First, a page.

In the past, marketers had to use survey or limited observation data to make inferences for a larger group of consumers. Then came retail store scanning devices that allowed for a greater tracking of purchases for consumers who used credit cards and retailer loyalty programs. Now with e-marketing, online and mobile technology has allowed for marketers to monitor not just what you buy, but how you buy it. Not only is there a record of your purchases, but also when you purchase (time of day, time of week, etc.), how you came upon a website (e.g., going directly to the website as opposed to clicking through from a link or ad), the time you spent on a page before clicking for more information, the other products you examined prior to deciding, etc. Much of this is done using cookies, small bits of information your browser stores on your hard drive and accesses at a later time to determine prior surfing behavior.
What's Good about Behavioral Targeting?
The major benefit of behavioral targeting is that we as consumers will be offered products and services that we're likely to desire. It's like when you log into Amazon and you're presented with a set of book titles that were purchased by other people who bought the last book that you bought. Amazon is betting that you are similar to the other people who bought the same book. And more often than not, they're probably right.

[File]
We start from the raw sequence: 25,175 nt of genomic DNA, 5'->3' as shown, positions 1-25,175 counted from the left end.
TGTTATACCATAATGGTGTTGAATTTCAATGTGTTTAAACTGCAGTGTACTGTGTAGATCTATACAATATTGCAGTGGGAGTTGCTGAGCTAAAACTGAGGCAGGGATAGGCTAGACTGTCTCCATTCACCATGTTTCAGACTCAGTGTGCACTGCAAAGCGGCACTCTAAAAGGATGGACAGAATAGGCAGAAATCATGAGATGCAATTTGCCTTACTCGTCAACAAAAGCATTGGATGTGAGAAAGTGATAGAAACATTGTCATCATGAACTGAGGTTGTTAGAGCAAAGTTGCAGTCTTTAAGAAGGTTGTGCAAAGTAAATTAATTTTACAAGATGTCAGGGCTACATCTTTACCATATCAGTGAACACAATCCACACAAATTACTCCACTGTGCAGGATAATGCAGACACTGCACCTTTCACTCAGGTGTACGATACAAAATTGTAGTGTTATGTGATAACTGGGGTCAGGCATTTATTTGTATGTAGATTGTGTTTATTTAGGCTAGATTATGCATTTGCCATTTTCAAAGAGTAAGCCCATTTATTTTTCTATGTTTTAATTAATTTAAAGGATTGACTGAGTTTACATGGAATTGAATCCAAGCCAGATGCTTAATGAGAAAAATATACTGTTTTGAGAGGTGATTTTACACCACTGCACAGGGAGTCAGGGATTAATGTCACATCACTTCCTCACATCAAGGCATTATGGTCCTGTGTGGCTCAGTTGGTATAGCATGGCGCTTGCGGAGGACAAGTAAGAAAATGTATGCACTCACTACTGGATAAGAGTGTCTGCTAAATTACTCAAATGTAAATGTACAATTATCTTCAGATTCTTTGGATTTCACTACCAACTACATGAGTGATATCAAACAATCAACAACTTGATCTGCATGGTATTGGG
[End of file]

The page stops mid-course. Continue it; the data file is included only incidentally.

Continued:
Behavioral targeting is also how Facebook offers you advertisements that are mysteriously related to your travels around the internet, your Likes, and your associations with various online organizations. There's really no mystery at all. They just take the data and match you up with ads that are more likely to interest you.
And the Bad?
The bad side of behavioral targeting? The potential for privacy invasion: the biggest concern for consumers is that behavioral targeting is something akin to marketers stalking your every move. As much as consumers like the convenience of targeted ads, as well as the avoidance of "junk mail," SPAM, and annoyingly irrelevant advertisements, these same consumers also become concerned that giving away too much information about themselves might make them vulnerable to particularly manipulative marketing efforts.